Yesterday began with news of the Brexit vote. I thought the day and week couldn't get more tumultuous--but then came news of the move to "de-recognize" ACICS, an accrediting agency which accredits 245 colleges, according to this story. It's not a done deal, but it's a mostly done deal.
Of course, ACICS can appeal--and if that doesn't work, then the schools that are accredited by ACICS have 18 months to find new accreditation.
Why do I care? ACICS accredits my school. We have fairly rigorous policies and procedures, so I have no doubt that we could secure accreditation with SACS, the regional accrediting body. But the thought of that process makes me weary.
Maybe it shouldn't. We've just come through an ACICS visit, so we have various narratives and supporting documents and such ready to go.
These past years have been a harsh schooling in the importance of living in the present moment and waiting to deal with other issues that are further off in the future. And so, I went about the work of the day, finding adjuncts to teach classes that are suddenly without a teacher, reassembling the wreckage of the week.
As I contacted possible adjuncts who have stayed in touch with me, in the off chance that an adjunct position opened, I thought about how someone's wreckage so often transforms into someone else's blessing. The adjuncts that I spoke to this week have been happy to have this chance. I am relieved that they are still interested, while also wishing that I could offer something better (full-time positions, benefits, that kind of thing) to us all.
In the evening, I wanted the comfort of the PBS News Hour--as the opening music played, I thought about how often I've tuned in. I first started watching this program regularly during the first Iraq conflict, back in 1991; then, as now, I appreciated the calm analysis that is so absent in other shows.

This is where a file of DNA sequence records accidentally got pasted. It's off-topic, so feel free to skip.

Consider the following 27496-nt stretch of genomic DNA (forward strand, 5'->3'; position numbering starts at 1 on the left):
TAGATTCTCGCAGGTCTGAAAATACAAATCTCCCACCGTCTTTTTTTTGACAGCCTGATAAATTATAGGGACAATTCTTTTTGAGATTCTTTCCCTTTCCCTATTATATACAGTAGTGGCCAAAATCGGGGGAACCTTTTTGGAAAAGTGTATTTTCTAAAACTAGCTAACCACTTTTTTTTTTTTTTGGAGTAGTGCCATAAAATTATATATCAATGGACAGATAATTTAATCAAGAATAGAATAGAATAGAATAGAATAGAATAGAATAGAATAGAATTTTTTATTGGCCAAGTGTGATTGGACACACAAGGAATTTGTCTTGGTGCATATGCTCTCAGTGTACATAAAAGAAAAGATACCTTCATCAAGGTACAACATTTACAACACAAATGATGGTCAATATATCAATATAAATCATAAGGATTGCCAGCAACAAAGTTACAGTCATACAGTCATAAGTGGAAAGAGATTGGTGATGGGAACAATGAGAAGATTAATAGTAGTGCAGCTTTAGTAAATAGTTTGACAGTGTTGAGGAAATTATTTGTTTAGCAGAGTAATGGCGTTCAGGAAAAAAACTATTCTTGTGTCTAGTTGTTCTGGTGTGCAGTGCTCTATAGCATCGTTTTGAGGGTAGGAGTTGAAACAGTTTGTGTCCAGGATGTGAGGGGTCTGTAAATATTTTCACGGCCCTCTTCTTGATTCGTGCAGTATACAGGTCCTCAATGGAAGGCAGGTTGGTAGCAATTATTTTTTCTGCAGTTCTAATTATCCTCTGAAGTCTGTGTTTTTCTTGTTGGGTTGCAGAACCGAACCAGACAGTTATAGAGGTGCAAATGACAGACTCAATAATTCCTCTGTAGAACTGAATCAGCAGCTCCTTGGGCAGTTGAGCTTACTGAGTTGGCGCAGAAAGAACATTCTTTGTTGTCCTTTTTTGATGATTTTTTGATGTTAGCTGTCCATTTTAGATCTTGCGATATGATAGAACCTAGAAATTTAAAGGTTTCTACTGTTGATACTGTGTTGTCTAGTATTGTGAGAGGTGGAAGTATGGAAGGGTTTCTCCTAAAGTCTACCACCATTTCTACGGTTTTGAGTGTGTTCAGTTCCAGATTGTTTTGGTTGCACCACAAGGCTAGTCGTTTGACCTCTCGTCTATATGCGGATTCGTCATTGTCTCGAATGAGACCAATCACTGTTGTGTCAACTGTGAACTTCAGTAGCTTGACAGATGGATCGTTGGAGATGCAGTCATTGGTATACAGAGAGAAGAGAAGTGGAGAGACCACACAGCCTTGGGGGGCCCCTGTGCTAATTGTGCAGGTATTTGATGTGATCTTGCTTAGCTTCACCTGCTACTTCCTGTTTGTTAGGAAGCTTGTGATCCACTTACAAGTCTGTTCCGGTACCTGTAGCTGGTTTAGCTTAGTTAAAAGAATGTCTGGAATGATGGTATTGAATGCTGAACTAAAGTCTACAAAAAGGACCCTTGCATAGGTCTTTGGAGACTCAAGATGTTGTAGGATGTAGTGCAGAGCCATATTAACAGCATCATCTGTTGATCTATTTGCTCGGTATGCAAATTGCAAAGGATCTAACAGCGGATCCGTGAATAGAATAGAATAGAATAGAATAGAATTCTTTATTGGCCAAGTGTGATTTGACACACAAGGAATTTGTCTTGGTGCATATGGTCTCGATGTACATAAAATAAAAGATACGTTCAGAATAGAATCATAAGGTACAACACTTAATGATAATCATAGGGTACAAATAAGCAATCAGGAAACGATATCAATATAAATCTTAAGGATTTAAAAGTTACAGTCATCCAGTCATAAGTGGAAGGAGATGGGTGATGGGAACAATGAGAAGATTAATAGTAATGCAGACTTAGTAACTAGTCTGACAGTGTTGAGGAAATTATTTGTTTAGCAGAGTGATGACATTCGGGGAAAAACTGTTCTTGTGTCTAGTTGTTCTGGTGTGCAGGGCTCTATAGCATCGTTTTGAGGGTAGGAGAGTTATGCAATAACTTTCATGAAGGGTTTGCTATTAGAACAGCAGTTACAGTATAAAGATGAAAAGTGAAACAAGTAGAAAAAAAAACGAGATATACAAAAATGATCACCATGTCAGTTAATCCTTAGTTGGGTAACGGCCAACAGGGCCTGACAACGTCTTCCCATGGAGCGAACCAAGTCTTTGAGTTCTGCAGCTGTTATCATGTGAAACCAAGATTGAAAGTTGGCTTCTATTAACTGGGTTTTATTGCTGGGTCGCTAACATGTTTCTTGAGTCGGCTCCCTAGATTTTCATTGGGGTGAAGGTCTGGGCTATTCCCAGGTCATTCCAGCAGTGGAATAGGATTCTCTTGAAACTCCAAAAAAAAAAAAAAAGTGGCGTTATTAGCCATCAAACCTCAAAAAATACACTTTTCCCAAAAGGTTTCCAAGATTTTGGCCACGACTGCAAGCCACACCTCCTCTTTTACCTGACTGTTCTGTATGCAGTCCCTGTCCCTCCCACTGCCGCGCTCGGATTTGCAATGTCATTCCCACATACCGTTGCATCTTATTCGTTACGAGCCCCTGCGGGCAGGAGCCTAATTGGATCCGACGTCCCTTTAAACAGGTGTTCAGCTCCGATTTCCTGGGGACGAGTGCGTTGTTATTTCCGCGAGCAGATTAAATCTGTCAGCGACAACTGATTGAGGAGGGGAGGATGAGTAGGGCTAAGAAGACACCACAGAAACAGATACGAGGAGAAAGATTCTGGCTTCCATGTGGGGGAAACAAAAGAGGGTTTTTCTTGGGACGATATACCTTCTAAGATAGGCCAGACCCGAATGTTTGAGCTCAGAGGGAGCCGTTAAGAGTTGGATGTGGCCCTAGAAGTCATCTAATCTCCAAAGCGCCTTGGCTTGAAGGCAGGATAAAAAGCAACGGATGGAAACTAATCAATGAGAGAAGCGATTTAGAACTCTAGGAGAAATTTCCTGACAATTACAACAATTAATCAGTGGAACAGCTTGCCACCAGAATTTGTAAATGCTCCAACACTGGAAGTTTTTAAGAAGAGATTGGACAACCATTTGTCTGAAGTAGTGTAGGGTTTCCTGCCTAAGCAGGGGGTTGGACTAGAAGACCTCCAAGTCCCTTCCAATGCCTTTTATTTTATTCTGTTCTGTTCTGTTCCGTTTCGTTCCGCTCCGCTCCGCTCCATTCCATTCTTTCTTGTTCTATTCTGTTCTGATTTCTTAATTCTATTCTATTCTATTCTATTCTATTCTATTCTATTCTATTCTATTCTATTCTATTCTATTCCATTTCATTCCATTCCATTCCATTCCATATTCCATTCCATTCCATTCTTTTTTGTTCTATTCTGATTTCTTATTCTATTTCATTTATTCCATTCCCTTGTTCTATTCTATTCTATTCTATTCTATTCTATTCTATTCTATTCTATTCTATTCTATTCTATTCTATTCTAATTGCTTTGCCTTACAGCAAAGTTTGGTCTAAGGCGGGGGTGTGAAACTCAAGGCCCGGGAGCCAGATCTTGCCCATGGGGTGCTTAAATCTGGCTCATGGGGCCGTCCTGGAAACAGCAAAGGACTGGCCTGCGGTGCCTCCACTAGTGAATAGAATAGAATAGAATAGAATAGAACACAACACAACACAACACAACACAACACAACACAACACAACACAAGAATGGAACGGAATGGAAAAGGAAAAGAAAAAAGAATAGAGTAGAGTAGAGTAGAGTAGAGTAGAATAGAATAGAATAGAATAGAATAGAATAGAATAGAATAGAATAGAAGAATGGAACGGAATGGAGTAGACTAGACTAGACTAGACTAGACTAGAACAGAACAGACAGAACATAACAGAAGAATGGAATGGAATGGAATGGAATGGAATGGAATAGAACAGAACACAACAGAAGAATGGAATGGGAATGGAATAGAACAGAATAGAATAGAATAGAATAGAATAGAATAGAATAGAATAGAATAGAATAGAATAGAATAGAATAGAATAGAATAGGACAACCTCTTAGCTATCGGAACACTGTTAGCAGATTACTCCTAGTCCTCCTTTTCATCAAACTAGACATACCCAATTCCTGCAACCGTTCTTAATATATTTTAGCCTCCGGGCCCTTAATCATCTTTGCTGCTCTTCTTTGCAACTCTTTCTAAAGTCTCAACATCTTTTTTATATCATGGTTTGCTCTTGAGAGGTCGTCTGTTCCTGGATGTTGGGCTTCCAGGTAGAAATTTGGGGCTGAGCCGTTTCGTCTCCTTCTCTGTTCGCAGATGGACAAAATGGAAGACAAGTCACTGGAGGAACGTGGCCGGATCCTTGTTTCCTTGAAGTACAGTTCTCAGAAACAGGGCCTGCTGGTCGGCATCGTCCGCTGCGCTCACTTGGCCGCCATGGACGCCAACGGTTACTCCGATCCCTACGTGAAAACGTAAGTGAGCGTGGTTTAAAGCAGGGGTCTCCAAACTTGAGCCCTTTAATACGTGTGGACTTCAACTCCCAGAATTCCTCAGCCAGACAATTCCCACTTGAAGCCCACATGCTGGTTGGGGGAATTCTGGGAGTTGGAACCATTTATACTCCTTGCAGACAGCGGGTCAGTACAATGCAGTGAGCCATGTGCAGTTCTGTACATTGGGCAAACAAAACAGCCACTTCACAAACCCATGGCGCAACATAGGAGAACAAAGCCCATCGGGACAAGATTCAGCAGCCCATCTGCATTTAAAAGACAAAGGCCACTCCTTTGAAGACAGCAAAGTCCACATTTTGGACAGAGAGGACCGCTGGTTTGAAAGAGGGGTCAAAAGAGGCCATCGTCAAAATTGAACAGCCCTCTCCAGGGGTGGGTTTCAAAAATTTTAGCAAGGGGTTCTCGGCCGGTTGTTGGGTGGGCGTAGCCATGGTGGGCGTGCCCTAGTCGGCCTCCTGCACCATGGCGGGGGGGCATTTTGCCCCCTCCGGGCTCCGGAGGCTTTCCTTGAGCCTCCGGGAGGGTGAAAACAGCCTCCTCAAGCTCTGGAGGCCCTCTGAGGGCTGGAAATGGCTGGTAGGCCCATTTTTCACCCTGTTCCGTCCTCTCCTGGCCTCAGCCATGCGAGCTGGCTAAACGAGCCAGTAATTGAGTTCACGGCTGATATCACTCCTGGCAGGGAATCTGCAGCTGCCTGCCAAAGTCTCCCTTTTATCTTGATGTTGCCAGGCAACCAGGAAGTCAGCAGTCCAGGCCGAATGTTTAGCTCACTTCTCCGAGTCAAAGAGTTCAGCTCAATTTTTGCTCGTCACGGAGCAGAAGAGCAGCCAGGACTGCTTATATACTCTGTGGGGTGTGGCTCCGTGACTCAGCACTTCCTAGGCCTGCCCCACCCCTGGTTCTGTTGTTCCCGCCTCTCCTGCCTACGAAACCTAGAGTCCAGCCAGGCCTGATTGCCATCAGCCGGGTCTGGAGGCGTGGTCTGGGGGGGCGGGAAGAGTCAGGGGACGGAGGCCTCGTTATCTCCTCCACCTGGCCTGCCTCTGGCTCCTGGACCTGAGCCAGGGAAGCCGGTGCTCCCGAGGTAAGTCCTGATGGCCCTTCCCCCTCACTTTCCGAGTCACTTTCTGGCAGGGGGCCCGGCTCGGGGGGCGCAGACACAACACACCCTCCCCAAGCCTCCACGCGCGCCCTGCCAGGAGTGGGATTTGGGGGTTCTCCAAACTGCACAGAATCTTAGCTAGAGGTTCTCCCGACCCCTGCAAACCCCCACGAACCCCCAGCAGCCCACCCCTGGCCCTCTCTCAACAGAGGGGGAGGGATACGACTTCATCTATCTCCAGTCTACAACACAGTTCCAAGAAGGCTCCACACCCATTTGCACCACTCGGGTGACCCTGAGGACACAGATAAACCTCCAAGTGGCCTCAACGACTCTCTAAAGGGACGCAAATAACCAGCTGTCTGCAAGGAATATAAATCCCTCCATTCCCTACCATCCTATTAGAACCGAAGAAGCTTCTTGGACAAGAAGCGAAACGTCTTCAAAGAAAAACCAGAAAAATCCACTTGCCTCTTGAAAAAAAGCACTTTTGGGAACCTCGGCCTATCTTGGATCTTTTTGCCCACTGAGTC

As I watched, I thought of my dad, who also watches regularly. That reminded me that my mom is in the hospital, after having had a pacemaker installed on Thursday afternoon. I called her cell phone, and much to my surprise, she picked up the phone. And then she passed the phone around, and I talked to my dad and sister too.
Last night, as twilight deepened into night, I floated in the pool and thought about all the changes of this humdinger of a week. I thought of our backyard cottage neighbor--last night was her last night in the cottage. Today she will get on a plane and head out to her new future.
I thought of all the times that I've moved, which involved lots of boxes, a truck, and often lots of miles. What would it be like to set off with a suitcase?
In the aftermath of a week like this one, setting off with a suitcase towards a different horizon sounds especially appealing. But like monks of all sorts, I am vowed to place, a vow taken because my beloved spouse loves South Florida so deeply.
And so I will sift through the scraps left behind. I will make careful stitches as I try to create some sort of quilt that won't be the one that we had before, but nonetheless will be functional and beautiful in its own right.
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